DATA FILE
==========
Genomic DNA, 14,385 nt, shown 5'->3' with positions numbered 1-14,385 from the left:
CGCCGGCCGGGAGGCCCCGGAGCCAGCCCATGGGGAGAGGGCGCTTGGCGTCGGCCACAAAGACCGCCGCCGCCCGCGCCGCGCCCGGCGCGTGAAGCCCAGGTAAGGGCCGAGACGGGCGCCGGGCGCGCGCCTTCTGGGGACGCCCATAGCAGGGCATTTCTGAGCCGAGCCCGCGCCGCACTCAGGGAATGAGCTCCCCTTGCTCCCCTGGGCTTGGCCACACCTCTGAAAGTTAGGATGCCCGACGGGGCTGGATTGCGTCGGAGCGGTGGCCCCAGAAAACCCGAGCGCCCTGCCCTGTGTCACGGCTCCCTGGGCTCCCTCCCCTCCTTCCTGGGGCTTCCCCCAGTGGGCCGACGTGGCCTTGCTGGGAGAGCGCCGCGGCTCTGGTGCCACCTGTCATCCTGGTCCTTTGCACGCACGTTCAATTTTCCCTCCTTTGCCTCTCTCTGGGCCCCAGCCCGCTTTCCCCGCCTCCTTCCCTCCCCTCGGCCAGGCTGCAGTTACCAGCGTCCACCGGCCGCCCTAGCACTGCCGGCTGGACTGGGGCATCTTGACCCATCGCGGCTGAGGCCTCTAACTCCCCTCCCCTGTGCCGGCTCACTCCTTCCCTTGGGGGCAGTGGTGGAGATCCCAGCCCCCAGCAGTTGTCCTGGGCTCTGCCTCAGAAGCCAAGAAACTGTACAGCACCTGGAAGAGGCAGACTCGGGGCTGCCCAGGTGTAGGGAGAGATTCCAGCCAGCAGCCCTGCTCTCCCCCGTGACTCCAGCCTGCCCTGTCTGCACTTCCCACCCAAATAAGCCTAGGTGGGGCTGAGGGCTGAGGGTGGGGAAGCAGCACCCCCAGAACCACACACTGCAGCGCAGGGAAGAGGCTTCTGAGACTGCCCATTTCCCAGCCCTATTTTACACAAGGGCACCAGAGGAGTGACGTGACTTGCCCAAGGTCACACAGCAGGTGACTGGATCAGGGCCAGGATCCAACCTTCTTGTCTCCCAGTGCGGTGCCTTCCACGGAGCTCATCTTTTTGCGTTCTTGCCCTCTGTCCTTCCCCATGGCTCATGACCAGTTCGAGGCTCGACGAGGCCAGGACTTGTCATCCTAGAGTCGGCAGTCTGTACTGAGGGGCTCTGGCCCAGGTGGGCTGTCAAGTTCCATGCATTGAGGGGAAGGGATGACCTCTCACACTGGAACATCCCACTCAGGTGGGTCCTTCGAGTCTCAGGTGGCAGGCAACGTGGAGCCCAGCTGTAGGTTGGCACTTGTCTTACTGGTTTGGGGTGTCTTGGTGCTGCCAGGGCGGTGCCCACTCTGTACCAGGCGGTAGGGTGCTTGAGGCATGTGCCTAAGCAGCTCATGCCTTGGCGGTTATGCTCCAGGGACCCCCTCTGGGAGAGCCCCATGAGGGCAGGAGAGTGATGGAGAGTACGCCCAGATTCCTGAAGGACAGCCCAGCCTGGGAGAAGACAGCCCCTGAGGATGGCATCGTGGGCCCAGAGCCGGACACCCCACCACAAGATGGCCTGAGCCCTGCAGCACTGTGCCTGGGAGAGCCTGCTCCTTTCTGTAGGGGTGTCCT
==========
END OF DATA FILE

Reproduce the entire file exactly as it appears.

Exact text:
Genomic DNA, 14,385 nt, shown 5'->3' with positions numbered 1-14,385 from the left:
CGCCGGCCGGGAGGCCCCGGAGCCAGCCCATGGGGAGAGGGCGCTTGGCGTCGGCCACAAAGACCGCCGCCGCCCGCGCCGCGCCCGGCGCGTGAAGCCCAGGTAAGGGCCGAGACGGGCGCCGGGCGCGCGCCTTCTGGGGACGCCCATAGCAGGGCATTTCTGAGCCGAGCCCGCGCCGCACTCAGGGAATGAGCTCCCCTTGCTCCCCTGGGCTTGGCCACACCTCTGAAAGTTAGGATGCCCGACGGGGCTGGATTGCGTCGGAGCGGTGGCCCCAGAAAACCCGAGCGCCCTGCCCTGTGTCACGGCTCCCTGGGCTCCCTCCCCTCCTTCCTGGGGCTTCCCCCAGTGGGCCGACGTGGCCTTGCTGGGAGAGCGCCGCGGCTCTGGTGCCACCTGTCATCCTGGTCCTTTGCACGCACGTTCAATTTTCCCTCCTTTGCCTCTCTCTGGGCCCCAGCCCGCTTTCCCCGCCTCCTTCCCTCCCCTCGGCCAGGCTGCAGTTACCAGCGTCCACCGGCCGCCCTAGCACTGCCGGCTGGACTGGGGCATCTTGACCCATCGCGGCTGAGGCCTCTAACTCCCCTCCCCTGTGCCGGCTCACTCCTTCCCTTGGGGGCAGTGGTGGAGATCCCAGCCCCCAGCAGTTGTCCTGGGCTCTGCCTCAGAAGCCAAGAAACTGTACAGCACCTGGAAGAGGCAGACTCGGGGCTGCCCAGGTGTAGGGAGAGATTCCAGCCAGCAGCCCTGCTCTCCCCCGTGACTCCAGCCTGCCCTGTCTGCACTTCCCACCCAAATAAGCCTAGGTGGGGCTGAGGGCTGAGGGTGGGGAAGCAGCACCCCCAGAACCACACACTGCAGCGCAGGGAAGAGGCTTCTGAGACTGCCCATTTCCCAGCCCTATTTTACACAAGGGCACCAGAGGAGTGACGTGACTTGCCCAAGGTCACACAGCAGGTGACTGGATCAGGGCCAGGATCCAACCTTCTTGTCTCCCAGTGCGGTGCCTTCCACGGAGCTCATCTTTTTGCGTTCTTGCCCTCTGTCCTTCCCCATGGCTCATGACCAGTTCGAGGCTCGACGAGGCCAGGACTTGTCATCCTAGAGTCGGCAGTCTGTACTGAGGGGCTCTGGCCCAGGTGGGCTGTCAAGTTCCATGCATTGAGGGGAAGGGATGACCTCTCACACTGGAACATCCCACTCAGGTGGGTCCTTCGAGTCTCAGGTGGCAGGCAACGTGGAGCCCAGCTGTAGGTTGGCACTTGTCTTACTGGTTTGGGGTGTCTTGGTGCTGCCAGGGCGGTGCCCACTCTGTACCAGGCGGTAGGGTGCTTGAGGCATGTGCCTAAGCAGCTCATGCCTTGGCGGTTATGCTCCAGGGACCCCCTCTGGGAGAGCCCCATGAGGGCAGGAGAGTGATGGAGAGTACGCCCAGATTCCTGAAGGACAGCCCAGCCTGGGAGAAGACAGCCCCTGAGGATGGCATCGTGGGCCCAGAGCCGGACACCCCACCACAAGATGGCCTGAGCCCTGCAGCACTGTGCCTGGGAGAGCCTGCTCCTTTCTGTAGGGGTGTCCT